As a rule, Muslim jurists considered strictly ritual matters to be beyond the purview of reason. Non-ritualistic matters, on the other hand, were accessible to reason, and such matters constitute the greater part of the law. Thus, ''rationalism'' is in a sense one of the law's basic characteristics. An important maxim states that ''the foundational principle [of the law] is to have rationales (al-asl al-ta'lil)''. Ritual matters are an exception to this rule because of their intrinsic connection to the spiritual realm. They relate to the purification of the soul and winning God's pleasure. Fundamentals of ritual like the formalities of prayer or the rites of pilgrimage stand as they are and are not open to significant modification. Secular matters, on the other hand, fall clearly within the domain of ijtihad (legal interpretation) and legal review because they have rationales.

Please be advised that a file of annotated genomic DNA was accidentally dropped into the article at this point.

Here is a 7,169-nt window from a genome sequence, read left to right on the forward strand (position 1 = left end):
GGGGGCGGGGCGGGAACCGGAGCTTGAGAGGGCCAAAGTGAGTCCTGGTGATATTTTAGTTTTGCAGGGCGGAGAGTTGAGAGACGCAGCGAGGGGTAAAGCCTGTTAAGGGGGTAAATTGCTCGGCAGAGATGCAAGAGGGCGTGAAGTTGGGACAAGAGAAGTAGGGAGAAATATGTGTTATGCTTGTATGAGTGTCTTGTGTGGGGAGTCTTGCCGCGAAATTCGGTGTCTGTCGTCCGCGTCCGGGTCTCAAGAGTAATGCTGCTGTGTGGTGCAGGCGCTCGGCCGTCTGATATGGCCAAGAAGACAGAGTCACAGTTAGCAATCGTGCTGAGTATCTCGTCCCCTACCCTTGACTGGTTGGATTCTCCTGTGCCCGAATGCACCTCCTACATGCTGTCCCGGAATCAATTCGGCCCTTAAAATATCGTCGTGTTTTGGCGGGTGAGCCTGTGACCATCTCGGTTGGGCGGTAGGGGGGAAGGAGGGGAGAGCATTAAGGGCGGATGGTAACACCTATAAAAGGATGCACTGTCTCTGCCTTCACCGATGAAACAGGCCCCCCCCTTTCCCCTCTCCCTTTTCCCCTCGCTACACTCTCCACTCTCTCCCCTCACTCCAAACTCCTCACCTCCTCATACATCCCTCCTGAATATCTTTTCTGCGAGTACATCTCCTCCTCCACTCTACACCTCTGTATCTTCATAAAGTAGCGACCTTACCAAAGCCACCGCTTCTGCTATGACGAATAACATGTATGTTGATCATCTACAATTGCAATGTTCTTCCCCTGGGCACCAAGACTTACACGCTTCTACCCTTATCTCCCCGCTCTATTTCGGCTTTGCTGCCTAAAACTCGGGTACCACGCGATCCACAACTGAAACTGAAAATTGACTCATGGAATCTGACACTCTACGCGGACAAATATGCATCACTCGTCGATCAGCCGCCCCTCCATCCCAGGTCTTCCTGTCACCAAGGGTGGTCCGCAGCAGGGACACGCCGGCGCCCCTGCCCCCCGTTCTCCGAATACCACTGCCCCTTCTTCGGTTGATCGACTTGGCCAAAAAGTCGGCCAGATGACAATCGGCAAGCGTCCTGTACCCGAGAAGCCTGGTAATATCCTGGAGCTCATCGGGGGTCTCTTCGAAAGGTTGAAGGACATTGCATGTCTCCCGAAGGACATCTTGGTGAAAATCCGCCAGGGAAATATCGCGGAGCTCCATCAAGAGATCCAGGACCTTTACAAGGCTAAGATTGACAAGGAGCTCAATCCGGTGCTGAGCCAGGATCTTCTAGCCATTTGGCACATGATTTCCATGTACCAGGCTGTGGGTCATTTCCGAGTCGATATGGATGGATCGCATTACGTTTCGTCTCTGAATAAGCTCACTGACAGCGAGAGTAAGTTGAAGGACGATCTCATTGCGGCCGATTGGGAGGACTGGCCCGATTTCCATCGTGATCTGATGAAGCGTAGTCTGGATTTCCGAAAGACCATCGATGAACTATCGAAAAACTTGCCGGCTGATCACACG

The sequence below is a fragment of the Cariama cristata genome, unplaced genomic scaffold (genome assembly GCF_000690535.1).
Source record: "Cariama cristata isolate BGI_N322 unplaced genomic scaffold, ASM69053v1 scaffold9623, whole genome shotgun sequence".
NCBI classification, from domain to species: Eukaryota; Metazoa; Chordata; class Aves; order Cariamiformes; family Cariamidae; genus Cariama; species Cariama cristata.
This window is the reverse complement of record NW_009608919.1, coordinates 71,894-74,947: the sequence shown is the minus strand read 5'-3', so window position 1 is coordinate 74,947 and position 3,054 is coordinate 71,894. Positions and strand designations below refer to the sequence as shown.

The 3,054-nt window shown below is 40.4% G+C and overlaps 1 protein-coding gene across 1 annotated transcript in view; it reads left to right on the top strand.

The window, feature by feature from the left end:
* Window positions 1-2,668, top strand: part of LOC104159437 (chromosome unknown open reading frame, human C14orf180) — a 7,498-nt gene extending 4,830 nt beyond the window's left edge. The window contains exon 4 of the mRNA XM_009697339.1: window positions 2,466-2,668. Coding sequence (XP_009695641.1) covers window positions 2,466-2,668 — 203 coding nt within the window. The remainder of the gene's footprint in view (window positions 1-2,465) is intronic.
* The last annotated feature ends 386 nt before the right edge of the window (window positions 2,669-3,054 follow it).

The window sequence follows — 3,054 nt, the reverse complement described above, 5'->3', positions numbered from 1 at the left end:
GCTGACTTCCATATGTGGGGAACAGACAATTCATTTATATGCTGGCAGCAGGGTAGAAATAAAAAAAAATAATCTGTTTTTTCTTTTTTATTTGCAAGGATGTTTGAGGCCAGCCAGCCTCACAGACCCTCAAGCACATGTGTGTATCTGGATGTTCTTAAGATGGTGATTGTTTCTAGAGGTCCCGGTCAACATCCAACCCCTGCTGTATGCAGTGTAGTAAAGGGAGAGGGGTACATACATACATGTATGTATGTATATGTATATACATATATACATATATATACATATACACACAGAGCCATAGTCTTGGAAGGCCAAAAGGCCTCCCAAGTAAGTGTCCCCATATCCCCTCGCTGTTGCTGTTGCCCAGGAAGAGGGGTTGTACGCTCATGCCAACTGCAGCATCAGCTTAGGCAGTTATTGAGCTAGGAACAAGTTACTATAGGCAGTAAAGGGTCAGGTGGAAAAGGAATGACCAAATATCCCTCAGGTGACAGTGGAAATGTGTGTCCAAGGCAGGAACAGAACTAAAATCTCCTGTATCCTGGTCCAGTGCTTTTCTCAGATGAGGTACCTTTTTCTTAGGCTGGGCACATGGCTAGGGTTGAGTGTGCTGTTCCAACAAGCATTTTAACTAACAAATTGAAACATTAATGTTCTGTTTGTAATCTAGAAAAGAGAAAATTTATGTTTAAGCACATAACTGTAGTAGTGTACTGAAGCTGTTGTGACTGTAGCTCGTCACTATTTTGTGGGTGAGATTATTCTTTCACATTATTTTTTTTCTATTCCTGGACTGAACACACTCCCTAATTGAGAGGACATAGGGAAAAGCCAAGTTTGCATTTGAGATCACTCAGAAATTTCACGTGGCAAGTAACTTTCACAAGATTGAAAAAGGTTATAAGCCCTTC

Naturally, the distinction between the ritual and the non-ritual is not always clear-cut. For example, the schools of law differ regarding religious ablutions. Most jurists hold them to be strictly matters of ritual, while others regard them as essentially a means to promote bodily cleanliness. On the first view, the act of ablution requires a conscious intention,on the second, it does not. The alms-tax displays the same ambiguity, since it serves the very tangible purpose of assisting the poor, debtors and the needy. Jurists who regard the alms-tax as strictly an act of ritual hold that attainment of legal majority is a prerequisite, since obligatory ritual acts generally require legal majority. For those who regard the alms-tax as falling somewhere between the ritual and nonritual, it is defined as essentially a right of the poor binding upon the wealth of the rich. For them, legal majority is not relevant.